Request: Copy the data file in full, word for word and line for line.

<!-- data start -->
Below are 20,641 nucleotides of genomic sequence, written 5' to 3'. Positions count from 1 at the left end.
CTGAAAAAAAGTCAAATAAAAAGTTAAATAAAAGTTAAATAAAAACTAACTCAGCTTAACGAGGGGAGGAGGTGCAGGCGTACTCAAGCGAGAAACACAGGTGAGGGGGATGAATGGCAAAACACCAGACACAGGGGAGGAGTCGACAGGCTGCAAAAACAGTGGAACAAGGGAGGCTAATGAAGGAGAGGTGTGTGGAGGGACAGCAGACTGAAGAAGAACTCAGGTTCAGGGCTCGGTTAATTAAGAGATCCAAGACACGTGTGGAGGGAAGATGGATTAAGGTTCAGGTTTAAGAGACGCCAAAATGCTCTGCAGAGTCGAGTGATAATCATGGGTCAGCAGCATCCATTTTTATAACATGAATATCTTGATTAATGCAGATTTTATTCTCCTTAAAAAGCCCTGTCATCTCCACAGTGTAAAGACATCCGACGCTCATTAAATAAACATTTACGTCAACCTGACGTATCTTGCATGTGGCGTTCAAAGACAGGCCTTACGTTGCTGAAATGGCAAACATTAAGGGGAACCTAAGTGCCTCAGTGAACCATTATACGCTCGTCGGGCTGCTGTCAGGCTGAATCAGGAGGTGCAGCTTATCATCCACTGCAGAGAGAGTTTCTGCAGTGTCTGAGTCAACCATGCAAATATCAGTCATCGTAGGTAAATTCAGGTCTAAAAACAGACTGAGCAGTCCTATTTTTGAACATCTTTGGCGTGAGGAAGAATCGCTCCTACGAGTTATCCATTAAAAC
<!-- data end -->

Below are 20,641 nucleotides of genomic sequence, written 5' to 3'. Positions count from 1 at the left end.
CTGAAAAAAAGTCAAATAAAAAGTTAAATAAAAGTTAAATAAAAACTAACTCAGCTTAACGAGGGGAGGAGGTGCAGGCGTACTCAAGCGAGAAACACAGGTGAGGGGGATGAATGGCAAAACACCAGACACAGGGGAGGAGTCGACAGGCTGCAAAAACAGTGGAACAAGGGAGGCTAATGAAGGAGAGGTGTGTGGAGGGACAGCAGACTGAAGAAGAACTCAGGTTCAGGGCTCGGTTAATTAAGAGATCCAAGACACGTGTGGAGGGAAGATGGATTAAGGTTCAGGTTTAAGAGACGCCAAAATGCTCTGCAGAGTCGAGTGATAATCATGGGTCAGCAGCATCCATTTTTATAACATGAATATCTTGATTAATGCAGATTTTATTCTCCTTAAAAAGCCCTGTCATCTCCACAGTGTAAAGACATCCGACGCTCATTAAATAAACATTTACGTCAACCTGACGTATCTTGCATGTGGCGTTCAAAGACAGGCCTTACGTTGCTGAAATGGCAAACATTAAGGGGAACCTAAGTGCCTCAGTGAACCATTATACGCTCGTCGGGCTGCTGTCAGGCTGAATCAGGAGGTGCAGCTTATCATCCACTGCAGAGAGAGTTTCTGCAGTGTCTGAGTCAACCATGCAAATATCAGTCATCGTAGGTAAATTCAGGTCTAAAAACAGACTGAGCAGTCCTATTTTTGAACATCTTTGGCGTGAGGAAGAATCGCTCCTACGAGTTATCCATTAAAAC